6.2
THE LANGUAGE
The science of stability and control is complex, and only an orderly, step-by-step
approach to the problem will yield sufficient understanding and acceptable results. This
process must begin by defining quite a number of axes, angles, forces, moments nvenient
definitions for positive moments. Positive moment directions are defined consistent with the
right hand rule
used in vector mathematics, physics, and mechanics. This rule states that if
the thumb of a person’s right hand is placed parallel to an axis of a coordinate system, then the
fingers of that hand will point in the positive direction of the moment about that axis. Since
the moment about the aerodynamic center of an airfoil or wing was defined in Chapter 3 as
being positive in a nose-up direction, the right-hand rule requires that the
lateral

(spanwise) axis of the aircraft coordinate system be positive in the direction from the right
wing root to the right wing tip. A natural starting point for the coordinate system is the
aircraft’s center of gravity, since it will rotate about this point as it move
s through the air. The
aircraft’s
longitudinal
axis (down its centerline) is chosen parallel to and usually coincident
with its aircraft reference line (defined in Chapter 4), but positive toward the aircraft’s nose so
that a moment tending to raise the left wing and lower the right wing is positive. This axis is
chosen as the
x
axis to be consistent with performance analysis.
Making
x
positive toward the
front allows the aircraft’s thrust and velocity to be taken as positive quantities. Since a rotation
about the longitudinal axis to the right or clockwise is positive, for consistency it is desired
that a moment or rotation about the aircraft’s vertical axis such that the nose moves to the right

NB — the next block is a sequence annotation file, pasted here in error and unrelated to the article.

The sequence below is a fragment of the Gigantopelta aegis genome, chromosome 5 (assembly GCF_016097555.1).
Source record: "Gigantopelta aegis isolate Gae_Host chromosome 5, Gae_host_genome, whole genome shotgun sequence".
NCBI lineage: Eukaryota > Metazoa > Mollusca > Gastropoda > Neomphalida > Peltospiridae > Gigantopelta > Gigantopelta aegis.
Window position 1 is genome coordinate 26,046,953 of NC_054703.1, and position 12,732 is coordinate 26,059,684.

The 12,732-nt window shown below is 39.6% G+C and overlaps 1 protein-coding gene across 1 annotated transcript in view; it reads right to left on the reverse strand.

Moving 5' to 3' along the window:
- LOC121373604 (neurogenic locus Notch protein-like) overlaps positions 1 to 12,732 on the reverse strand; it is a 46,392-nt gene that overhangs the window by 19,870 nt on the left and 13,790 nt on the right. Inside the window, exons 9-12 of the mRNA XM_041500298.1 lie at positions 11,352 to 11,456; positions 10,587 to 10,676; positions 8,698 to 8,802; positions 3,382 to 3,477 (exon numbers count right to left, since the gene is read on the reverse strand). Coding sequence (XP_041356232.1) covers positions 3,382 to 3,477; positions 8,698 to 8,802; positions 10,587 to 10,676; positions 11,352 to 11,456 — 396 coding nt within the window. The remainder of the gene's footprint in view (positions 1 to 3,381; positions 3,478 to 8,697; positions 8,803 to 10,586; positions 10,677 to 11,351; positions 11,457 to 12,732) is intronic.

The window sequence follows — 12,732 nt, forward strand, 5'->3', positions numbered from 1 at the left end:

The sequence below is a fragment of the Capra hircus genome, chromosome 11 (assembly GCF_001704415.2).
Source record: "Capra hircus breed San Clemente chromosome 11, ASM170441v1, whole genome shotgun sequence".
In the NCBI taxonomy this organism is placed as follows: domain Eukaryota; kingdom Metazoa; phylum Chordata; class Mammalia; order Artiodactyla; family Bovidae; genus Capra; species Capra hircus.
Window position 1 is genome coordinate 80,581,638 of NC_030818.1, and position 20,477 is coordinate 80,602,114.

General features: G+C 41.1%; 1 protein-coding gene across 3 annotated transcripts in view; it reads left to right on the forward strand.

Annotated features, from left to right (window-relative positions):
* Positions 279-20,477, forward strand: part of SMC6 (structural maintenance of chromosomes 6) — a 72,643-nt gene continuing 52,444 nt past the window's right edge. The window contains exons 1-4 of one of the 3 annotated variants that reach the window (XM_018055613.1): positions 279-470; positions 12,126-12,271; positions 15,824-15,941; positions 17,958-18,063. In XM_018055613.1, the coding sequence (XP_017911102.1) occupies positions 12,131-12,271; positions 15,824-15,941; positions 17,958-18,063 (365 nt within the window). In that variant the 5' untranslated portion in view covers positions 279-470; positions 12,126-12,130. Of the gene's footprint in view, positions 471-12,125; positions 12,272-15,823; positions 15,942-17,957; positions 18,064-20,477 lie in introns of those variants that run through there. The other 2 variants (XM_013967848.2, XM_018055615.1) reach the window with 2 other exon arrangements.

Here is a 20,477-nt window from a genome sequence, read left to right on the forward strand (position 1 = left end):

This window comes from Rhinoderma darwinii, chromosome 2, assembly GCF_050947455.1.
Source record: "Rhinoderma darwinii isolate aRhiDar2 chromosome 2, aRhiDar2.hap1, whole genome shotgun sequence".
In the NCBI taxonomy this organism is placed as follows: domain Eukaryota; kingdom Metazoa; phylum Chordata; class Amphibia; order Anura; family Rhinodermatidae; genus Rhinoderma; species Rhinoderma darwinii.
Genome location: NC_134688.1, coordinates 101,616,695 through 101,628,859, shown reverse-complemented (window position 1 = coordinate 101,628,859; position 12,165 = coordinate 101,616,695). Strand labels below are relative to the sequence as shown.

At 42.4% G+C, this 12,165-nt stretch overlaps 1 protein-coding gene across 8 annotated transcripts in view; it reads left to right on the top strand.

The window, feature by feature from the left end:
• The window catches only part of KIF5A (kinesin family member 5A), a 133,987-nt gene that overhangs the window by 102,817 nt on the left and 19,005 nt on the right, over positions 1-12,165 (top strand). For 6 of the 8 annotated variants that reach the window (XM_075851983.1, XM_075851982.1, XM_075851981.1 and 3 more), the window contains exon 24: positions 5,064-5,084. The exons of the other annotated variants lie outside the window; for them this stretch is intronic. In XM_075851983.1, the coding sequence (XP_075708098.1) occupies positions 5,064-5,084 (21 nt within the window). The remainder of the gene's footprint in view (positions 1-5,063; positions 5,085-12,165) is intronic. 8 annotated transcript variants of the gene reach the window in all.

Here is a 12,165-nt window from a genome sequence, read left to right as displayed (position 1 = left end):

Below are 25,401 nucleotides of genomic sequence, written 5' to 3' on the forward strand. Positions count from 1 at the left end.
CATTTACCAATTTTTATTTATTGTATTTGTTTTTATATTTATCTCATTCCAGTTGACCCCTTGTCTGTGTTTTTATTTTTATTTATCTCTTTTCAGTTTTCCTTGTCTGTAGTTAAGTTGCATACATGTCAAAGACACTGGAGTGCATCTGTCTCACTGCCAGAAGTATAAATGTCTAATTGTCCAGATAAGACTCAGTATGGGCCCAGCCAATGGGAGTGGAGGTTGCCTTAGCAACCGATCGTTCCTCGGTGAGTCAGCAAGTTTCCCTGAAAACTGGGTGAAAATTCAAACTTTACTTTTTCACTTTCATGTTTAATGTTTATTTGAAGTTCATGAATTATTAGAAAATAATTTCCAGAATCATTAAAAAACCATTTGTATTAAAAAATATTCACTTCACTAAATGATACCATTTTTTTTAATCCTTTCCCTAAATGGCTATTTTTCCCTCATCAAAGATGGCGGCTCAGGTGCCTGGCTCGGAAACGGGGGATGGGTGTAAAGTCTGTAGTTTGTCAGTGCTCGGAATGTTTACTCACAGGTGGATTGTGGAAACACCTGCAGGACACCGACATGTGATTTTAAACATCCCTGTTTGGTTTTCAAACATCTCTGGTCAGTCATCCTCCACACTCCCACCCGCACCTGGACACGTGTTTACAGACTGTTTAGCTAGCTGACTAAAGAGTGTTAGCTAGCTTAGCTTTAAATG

be considered positive. This requires that the vertical axis be positive downward so that the
right-hand rule is satisfied.
The only choice which remains is whether the lateral or vertical
axis should be the y axis. The
y
axis is generally taken as vertical in performance analysis, but
an
x,y,z
coordinate system must satisfy another right-hand rule in order to be consistent with
conventional vector mathematics. The right-hand rule for 3-dimensional
orthogonal
(each
axis perpendicular to the others) coordinate systems requires that if the thumb
of a person’s
right han
d is placed along the coordinate system’s
x
axis, the fingers point in the shortest
direction from the system’s
y
axis to its
z
axis (try this on Figure 6.1). To satisfy this right-
hand rule as well as all the previous choices for positive directions, the
coordinate system’s
y
axis must be the aircraft’s lateral axis (positive out the right wing), and the z axis must be the
vertical axis (positive down). A coordinate system such as this which has its origin at the
aircraft center of gravity and is aligned with the aircraft reference line and lateral axis is
referred to as a
body axis system
.